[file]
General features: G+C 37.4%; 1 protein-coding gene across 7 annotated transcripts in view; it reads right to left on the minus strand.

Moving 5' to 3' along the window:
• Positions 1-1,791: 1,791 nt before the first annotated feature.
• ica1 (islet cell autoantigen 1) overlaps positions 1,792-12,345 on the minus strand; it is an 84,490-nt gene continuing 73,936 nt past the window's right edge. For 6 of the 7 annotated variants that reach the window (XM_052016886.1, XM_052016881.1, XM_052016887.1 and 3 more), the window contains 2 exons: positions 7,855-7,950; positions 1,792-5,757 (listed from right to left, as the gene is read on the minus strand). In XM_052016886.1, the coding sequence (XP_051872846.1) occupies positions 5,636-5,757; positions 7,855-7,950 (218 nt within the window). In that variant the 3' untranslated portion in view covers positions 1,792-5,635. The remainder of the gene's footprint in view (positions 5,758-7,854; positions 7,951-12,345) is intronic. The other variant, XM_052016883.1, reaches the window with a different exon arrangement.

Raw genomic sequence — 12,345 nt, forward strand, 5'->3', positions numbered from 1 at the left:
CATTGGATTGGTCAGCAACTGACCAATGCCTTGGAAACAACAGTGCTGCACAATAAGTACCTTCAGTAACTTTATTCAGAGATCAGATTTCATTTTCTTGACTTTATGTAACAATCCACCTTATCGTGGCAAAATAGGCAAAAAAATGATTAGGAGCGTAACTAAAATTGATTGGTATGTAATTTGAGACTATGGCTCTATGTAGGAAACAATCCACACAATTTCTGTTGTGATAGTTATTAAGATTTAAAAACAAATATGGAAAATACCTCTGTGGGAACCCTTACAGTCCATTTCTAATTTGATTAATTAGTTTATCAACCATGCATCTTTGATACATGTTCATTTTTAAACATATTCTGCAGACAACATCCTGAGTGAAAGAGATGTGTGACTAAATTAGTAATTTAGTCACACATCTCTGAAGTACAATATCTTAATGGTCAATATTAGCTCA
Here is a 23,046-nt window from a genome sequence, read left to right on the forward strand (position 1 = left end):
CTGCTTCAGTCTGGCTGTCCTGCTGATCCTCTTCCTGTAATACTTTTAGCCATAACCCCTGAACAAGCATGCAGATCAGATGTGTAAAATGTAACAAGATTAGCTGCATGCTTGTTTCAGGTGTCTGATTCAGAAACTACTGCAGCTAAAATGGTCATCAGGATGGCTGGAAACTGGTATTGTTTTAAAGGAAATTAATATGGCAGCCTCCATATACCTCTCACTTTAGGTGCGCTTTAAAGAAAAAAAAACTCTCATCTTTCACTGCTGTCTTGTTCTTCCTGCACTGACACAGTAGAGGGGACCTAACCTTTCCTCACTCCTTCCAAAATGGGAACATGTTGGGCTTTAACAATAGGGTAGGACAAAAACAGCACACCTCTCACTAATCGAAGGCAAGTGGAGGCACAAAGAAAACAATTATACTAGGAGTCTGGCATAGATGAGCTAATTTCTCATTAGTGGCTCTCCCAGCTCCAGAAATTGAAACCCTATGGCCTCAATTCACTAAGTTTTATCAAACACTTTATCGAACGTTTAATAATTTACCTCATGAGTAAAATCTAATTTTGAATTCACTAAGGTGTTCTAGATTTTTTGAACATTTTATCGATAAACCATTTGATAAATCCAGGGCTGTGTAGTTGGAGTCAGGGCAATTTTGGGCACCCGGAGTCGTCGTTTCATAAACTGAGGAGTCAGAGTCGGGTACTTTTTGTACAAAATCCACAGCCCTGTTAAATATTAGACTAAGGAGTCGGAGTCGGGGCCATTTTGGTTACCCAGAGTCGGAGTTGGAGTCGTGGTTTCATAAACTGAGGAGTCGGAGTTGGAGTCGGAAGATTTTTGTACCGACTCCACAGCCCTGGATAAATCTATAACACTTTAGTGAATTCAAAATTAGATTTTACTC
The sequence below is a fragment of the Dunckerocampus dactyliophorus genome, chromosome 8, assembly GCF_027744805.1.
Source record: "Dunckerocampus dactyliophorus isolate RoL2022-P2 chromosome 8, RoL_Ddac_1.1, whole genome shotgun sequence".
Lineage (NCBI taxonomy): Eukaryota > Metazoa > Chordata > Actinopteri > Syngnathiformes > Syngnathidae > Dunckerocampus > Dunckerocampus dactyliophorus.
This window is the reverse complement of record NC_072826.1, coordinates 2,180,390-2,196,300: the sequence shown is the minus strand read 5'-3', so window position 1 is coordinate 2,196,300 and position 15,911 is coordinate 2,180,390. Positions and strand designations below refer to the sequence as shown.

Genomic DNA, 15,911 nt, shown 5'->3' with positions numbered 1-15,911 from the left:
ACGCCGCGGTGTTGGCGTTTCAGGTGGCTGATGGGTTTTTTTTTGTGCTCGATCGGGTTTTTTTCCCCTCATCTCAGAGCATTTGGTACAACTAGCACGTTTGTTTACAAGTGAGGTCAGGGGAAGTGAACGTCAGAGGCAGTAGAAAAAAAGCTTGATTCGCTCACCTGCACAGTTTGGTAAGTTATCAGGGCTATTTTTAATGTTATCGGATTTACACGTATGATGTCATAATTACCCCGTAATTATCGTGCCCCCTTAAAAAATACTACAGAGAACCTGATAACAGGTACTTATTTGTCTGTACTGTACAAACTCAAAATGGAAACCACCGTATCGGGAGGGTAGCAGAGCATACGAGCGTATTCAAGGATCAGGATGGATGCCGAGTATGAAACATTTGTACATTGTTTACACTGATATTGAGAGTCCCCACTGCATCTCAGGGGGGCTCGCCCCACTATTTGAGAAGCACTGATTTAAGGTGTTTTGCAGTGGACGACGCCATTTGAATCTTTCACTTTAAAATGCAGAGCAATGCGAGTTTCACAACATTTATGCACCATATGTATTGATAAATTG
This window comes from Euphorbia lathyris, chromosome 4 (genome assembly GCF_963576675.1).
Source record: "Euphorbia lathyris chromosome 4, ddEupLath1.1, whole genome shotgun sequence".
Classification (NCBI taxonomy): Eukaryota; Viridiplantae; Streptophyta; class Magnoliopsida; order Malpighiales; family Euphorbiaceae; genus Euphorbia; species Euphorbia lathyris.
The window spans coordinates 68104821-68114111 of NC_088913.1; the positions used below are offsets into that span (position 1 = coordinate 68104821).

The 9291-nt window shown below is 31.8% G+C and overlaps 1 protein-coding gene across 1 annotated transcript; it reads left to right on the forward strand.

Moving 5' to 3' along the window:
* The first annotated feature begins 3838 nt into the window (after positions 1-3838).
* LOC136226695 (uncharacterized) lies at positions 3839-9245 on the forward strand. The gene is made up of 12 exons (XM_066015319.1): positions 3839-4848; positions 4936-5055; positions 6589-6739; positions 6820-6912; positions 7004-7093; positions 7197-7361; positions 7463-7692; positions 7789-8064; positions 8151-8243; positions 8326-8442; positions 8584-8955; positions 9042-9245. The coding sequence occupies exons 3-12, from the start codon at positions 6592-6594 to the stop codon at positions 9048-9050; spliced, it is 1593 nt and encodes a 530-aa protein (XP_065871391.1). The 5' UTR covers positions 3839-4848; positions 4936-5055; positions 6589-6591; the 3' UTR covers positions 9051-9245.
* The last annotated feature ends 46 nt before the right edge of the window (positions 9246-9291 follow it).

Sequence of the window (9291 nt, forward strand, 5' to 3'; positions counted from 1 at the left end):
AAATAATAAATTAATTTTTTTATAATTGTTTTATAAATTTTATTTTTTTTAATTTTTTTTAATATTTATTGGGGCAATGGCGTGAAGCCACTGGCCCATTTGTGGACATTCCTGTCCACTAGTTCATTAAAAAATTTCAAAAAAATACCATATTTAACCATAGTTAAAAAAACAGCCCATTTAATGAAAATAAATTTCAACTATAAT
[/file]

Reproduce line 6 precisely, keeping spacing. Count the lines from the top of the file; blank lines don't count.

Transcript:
CATTGGATTGGTCAGCAACTGACCAATGCCTTGGAAACAACAGTGCTGCACAATAAGTACCTTCAGTAACTTTATTCAGAGATCAGATTTCATTTTCTTGACTTTATGTAACAATCCACCTTATCGTGGCAAAATAGGCAAAAAAATGATTAGGAGCGTAACTAAAATTGATTGGTATGTAATTTGAGACTATGGCTCTATGTAGGAAACAATCCACACAATTTCTGTTGTGATAGTTATTAAGATTTAAAAACAAATATGGAAAATACCTCTGTGGGAACCCTTACAGTCCATTTCTAATTTGATTAATTAGTTTATCAACCATGCATCTTTGATACATGTTCATTTTTAAACATATTCTGCAGACAACATCCTGAGTGAAAGAGATGTGTGACTAAATTAGTAATTTAGTCACACATCTCTGAAGTACAATATCTTAATGGTCAATATTAGCTCA